Adam Gopnik’s fantasy fiction hasn’t won me over, but I adore his nonfiction writing on kids. Here’s a passage from the father of two in the 4 April issue of The New Yorker:
When one eleven-year-old girl says to another eleven-year-old girl, “So then, like, the teacher got all, like, all of you, I guess, are, like, going to have to do a, like, I don’t know, a makeup test. So! Like, yeah,” she means:That must be one of the ten greatest sentences ever to appear in that august magazine.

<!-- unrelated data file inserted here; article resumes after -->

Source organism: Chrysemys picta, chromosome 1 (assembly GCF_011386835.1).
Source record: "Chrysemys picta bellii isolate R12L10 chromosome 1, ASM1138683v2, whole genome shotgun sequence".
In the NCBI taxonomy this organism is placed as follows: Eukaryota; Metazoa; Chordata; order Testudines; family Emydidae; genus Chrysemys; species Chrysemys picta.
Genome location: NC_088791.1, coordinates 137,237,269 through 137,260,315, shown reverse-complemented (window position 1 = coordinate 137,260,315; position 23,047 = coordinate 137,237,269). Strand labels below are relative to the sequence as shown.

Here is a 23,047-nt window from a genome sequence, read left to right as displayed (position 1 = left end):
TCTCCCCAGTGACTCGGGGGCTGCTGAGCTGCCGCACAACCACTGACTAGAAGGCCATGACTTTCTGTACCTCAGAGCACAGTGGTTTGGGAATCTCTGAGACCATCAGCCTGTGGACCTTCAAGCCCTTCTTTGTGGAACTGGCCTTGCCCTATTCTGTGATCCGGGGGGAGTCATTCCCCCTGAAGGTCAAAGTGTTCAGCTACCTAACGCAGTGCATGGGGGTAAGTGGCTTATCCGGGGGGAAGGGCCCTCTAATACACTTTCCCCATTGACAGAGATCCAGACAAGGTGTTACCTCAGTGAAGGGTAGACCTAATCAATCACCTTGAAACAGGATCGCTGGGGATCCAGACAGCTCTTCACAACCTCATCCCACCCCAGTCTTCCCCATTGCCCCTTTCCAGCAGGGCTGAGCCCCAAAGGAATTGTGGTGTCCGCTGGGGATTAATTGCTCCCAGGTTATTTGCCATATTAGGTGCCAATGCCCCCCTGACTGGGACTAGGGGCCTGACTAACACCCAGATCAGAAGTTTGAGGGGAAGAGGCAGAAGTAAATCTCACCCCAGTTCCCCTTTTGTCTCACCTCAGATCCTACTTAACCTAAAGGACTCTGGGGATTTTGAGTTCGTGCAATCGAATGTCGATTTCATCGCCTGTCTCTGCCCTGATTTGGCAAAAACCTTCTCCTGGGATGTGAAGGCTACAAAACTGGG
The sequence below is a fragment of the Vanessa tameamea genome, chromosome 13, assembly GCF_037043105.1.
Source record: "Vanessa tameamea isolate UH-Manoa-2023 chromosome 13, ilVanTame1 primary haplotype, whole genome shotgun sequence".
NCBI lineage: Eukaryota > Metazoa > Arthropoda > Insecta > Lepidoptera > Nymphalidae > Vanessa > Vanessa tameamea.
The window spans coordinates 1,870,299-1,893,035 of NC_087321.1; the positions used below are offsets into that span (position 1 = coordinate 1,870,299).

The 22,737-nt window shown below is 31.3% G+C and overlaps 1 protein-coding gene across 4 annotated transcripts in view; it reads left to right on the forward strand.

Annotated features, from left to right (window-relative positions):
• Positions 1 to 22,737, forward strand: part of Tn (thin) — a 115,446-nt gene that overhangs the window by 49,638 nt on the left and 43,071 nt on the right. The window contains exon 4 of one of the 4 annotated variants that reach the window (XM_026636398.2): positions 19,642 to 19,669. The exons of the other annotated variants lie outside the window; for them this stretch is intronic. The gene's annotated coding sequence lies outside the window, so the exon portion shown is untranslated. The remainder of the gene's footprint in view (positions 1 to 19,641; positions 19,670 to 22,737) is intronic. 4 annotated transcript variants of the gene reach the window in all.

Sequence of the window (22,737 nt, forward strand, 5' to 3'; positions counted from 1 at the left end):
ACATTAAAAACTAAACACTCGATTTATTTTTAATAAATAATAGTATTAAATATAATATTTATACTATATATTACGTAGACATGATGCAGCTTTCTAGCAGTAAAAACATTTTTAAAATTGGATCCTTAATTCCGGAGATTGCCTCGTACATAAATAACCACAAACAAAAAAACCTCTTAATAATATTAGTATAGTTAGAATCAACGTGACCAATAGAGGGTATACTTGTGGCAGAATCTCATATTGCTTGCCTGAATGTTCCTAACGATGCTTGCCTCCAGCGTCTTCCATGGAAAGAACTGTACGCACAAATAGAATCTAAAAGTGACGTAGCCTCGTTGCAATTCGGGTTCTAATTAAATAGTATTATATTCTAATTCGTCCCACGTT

“The teacher, becoming heated”—that’s why she “got, like,” rather than “said, like”—“announced, in effect, that many of us (I suppose, at a first approximation, all) will, at some point in, as it were, the near future, have to take what actually amounts to, when all is said and done, a secondary makeup test. I have indignant feelings about this—as who among us would not?—but I recognize their essential futility.”